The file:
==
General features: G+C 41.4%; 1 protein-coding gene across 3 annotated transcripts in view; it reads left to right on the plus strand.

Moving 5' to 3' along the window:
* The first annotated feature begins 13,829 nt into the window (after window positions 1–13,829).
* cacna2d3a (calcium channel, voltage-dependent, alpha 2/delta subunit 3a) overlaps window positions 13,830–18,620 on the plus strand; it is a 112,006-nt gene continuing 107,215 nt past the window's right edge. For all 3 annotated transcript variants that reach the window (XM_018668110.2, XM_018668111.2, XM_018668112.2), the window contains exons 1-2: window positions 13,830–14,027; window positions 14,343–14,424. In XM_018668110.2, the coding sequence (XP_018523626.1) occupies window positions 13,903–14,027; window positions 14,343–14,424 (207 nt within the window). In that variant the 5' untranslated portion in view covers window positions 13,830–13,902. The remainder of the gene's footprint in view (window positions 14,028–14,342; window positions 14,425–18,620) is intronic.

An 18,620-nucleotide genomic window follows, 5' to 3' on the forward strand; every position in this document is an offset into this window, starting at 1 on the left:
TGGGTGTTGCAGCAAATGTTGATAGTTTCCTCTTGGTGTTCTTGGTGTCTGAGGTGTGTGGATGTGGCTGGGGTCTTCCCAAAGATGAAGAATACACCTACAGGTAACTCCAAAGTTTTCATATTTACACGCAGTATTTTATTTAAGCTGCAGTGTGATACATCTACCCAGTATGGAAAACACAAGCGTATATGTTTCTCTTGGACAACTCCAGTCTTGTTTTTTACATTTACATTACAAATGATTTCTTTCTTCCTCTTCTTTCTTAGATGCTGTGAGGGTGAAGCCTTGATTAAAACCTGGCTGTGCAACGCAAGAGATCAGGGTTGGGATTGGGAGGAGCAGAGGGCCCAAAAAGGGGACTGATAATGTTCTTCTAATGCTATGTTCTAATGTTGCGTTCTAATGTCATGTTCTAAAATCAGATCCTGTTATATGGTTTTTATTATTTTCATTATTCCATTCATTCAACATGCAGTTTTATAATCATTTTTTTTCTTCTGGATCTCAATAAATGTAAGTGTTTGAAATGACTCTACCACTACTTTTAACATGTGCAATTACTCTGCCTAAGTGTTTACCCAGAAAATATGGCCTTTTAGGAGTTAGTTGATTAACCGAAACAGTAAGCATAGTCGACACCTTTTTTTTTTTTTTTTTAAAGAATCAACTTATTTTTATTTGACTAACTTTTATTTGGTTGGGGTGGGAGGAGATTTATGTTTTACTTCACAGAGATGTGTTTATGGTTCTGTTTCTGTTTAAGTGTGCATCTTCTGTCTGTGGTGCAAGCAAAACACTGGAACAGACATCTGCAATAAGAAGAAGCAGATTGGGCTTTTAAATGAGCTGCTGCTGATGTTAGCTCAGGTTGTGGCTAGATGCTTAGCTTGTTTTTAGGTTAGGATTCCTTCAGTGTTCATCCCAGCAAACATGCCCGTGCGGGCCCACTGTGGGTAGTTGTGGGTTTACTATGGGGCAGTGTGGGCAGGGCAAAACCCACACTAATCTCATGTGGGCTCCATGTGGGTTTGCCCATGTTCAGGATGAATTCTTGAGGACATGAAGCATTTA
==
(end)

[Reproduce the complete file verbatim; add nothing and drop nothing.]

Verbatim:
General features: G+C 41.4%; 1 protein-coding gene across 3 annotated transcripts in view; it reads left to right on the plus strand.

Moving 5' to 3' along the window:
* The first annotated feature begins 13,829 nt into the window (after window positions 1–13,829).
* cacna2d3a (calcium channel, voltage-dependent, alpha 2/delta subunit 3a) overlaps window positions 13,830–18,620 on the plus strand; it is a 112,006-nt gene continuing 107,215 nt past the window's right edge. For all 3 annotated transcript variants that reach the window (XM_018668110.2, XM_018668111.2, XM_018668112.2), the window contains exons 1-2: window positions 13,830–14,027; window positions 14,343–14,424. In XM_018668110.2, the coding sequence (XP_018523626.1) occupies window positions 13,903–14,027; window positions 14,343–14,424 (207 nt within the window). In that variant the 5' untranslated portion in view covers window positions 13,830–13,902. The remainder of the gene's footprint in view (window positions 14,028–14,342; window positions 14,425–18,620) is intronic.

An 18,620-nucleotide genomic window follows, 5' to 3' on the forward strand; every position in this document is an offset into this window, starting at 1 on the left:
TGGGTGTTGCAGCAAATGTTGATAGTTTCCTCTTGGTGTTCTTGGTGTCTGAGGTGTGTGGATGTGGCTGGGGTCTTCCCAAAGATGAAGAATACACCTACAGGTAACTCCAAAGTTTTCATATTTACACGCAGTATTTTATTTAAGCTGCAGTGTGATACATCTACCCAGTATGGAAAACACAAGCGTATATGTTTCTCTTGGACAACTCCAGTCTTGTTTTTTACATTTACATTACAAATGATTTCTTTCTTCCTCTTCTTTCTTAGATGCTGTGAGGGTGAAGCCTTGATTAAAACCTGGCTGTGCAACGCAAGAGATCAGGGTTGGGATTGGGAGGAGCAGAGGGCCCAAAAAGGGGACTGATAATGTTCTTCTAATGCTATGTTCTAATGTTGCGTTCTAATGTCATGTTCTAAAATCAGATCCTGTTATATGGTTTTTATTATTTTCATTATTCCATTCATTCAACATGCAGTTTTATAATCATTTTTTTTCTTCTGGATCTCAATAAATGTAAGTGTTTGAAATGACTCTACCACTACTTTTAACATGTGCAATTACTCTGCCTAAGTGTTTACCCAGAAAATATGGCCTTTTAGGAGTTAGTTGATTAACCGAAACAGTAAGCATAGTCGACACCTTTTTTTTTTTTTTTTTAAAGAATCAACTTATTTTTATTTGACTAACTTTTATTTGGTTGGGGTGGGAGGAGATTTATGTTTTACTTCACAGAGATGTGTTTATGGTTCTGTTTCTGTTTAAGTGTGCATCTTCTGTCTGTGGTGCAAGCAAAACACTGGAACAGACATCTGCAATAAGAAGAAGCAGATTGGGCTTTTAAATGAGCTGCTGCTGATGTTAGCTCAGGTTGTGGCTAGATGCTTAGCTTGTTTTTAGGTTAGGATTCCTTCAGTGTTCATCCCAGCAAACATGCCCGTGCGGGCCCACTGTGGGTAGTTGTGGGTTTACTATGGGGCAGTGTGGGCAGGGCAAAACCCACACTAATCTCATGTGGGCTCCATGTGGGTTTGCCCATGTTCAGGATGAATTCTTGAGGACATGAAGCATTTA